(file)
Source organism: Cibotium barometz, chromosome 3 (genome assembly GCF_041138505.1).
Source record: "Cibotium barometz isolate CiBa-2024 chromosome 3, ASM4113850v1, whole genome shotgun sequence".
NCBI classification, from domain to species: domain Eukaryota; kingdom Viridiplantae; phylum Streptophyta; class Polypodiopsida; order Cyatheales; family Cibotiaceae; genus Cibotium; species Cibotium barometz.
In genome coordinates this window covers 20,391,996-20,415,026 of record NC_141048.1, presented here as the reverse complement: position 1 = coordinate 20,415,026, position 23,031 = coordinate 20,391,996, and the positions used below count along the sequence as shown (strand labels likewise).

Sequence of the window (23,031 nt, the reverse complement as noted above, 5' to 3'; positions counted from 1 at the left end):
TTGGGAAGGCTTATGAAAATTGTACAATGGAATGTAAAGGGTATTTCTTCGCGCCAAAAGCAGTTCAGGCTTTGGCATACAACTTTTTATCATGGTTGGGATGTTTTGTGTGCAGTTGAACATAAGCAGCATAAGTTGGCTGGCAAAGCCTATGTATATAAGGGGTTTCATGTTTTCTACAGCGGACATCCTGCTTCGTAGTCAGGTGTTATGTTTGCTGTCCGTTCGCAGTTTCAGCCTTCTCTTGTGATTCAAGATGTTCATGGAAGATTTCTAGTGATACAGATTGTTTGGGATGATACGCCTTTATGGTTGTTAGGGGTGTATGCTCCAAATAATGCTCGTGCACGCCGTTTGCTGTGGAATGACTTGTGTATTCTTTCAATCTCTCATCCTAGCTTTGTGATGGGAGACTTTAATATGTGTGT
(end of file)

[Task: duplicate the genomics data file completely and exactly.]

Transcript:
Source organism: Cibotium barometz, chromosome 3 (genome assembly GCF_041138505.1).
Source record: "Cibotium barometz isolate CiBa-2024 chromosome 3, ASM4113850v1, whole genome shotgun sequence".
NCBI classification, from domain to species: domain Eukaryota; kingdom Viridiplantae; phylum Streptophyta; class Polypodiopsida; order Cyatheales; family Cibotiaceae; genus Cibotium; species Cibotium barometz.
In genome coordinates this window covers 20,391,996-20,415,026 of record NC_141048.1, presented here as the reverse complement: position 1 = coordinate 20,415,026, position 23,031 = coordinate 20,391,996, and the positions used below count along the sequence as shown (strand labels likewise).

Sequence of the window (23,031 nt, the reverse complement as noted above, 5' to 3'; positions counted from 1 at the left end):
TTGGGAAGGCTTATGAAAATTGTACAATGGAATGTAAAGGGTATTTCTTCGCGCCAAAAGCAGTTCAGGCTTTGGCATACAACTTTTTATCATGGTTGGGATGTTTTGTGTGCAGTTGAACATAAGCAGCATAAGTTGGCTGGCAAAGCCTATGTATATAAGGGGTTTCATGTTTTCTACAGCGGACATCCTGCTTCGTAGTCAGGTGTTATGTTTGCTGTCCGTTCGCAGTTTCAGCCTTCTCTTGTGATTCAAGATGTTCATGGAAGATTTCTAGTGATACAGATTGTTTGGGATGATACGCCTTTATGGTTGTTAGGGGTGTATGCTCCAAATAATGCTCGTGCACGCCGTTTGCTGTGGAATGACTTGTGTATTCTTTCAATCTCTCATCCTAGCTTTGTGATGGGAGACTTTAATATGTGTGT